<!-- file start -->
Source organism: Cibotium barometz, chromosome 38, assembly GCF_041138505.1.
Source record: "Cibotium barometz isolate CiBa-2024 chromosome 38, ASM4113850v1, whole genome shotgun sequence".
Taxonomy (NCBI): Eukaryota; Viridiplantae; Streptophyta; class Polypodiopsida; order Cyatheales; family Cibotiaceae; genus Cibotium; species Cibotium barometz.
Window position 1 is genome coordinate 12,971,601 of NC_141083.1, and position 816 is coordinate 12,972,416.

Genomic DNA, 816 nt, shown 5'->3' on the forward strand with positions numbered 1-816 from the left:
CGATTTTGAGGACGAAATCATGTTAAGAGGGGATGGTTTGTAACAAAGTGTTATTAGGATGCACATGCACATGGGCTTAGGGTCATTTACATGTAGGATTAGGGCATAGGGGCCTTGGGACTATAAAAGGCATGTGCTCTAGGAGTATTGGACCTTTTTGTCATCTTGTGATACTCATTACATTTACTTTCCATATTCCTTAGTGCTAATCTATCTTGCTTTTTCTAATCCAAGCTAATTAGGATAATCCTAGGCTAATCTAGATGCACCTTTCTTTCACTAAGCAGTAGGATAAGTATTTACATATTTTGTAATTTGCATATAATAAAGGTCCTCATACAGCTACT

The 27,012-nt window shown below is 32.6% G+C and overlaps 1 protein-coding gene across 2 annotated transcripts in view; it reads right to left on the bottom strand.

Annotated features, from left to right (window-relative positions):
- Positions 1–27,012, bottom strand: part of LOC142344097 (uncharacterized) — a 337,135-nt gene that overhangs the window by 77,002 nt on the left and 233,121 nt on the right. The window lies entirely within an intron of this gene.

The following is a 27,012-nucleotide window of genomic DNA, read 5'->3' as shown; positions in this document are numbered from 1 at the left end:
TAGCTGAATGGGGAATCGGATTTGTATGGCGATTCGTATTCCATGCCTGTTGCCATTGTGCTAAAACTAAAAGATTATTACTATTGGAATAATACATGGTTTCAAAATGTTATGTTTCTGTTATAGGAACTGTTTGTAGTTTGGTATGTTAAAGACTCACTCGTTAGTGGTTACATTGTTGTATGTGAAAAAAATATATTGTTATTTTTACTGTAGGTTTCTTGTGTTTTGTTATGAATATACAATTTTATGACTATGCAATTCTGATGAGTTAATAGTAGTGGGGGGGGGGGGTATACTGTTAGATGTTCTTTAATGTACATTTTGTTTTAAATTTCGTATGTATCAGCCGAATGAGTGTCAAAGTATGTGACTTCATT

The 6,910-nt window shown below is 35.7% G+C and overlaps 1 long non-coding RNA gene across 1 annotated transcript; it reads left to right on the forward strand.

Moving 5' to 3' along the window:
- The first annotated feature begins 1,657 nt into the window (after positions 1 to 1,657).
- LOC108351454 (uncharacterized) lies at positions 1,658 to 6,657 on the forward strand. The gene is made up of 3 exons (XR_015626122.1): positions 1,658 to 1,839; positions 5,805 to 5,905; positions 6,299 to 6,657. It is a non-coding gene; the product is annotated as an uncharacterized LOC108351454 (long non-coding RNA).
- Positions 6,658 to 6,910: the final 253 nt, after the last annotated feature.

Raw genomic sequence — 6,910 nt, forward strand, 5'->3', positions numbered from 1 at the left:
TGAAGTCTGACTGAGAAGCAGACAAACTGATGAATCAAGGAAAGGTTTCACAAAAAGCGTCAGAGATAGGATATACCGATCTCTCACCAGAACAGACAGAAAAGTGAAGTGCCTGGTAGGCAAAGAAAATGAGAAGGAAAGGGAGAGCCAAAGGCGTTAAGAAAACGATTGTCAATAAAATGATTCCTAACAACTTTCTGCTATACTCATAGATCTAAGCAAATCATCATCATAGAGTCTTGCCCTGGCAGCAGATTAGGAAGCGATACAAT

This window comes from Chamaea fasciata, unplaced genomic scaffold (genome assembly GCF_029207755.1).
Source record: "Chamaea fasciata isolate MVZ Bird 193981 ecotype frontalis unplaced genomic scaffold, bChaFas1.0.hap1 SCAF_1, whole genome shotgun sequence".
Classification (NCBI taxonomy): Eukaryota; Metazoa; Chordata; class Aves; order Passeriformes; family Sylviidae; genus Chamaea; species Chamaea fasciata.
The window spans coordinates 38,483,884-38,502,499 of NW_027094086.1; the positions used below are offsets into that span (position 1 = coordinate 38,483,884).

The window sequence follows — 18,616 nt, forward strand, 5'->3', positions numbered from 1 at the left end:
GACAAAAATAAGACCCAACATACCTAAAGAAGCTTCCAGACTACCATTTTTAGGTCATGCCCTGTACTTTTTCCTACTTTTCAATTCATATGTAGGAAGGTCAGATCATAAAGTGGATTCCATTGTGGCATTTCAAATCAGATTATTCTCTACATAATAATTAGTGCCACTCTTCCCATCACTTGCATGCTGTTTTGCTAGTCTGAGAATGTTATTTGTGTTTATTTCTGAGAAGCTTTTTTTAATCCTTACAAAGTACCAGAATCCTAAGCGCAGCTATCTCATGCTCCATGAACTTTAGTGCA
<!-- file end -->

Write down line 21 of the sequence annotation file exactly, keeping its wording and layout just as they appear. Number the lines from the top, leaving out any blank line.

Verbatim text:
Classification (NCBI taxonomy): Eukaryota; Metazoa; Chordata; class Aves; order Passeriformes; family Sylviidae; genus Chamaea; species Chamaea fasciata.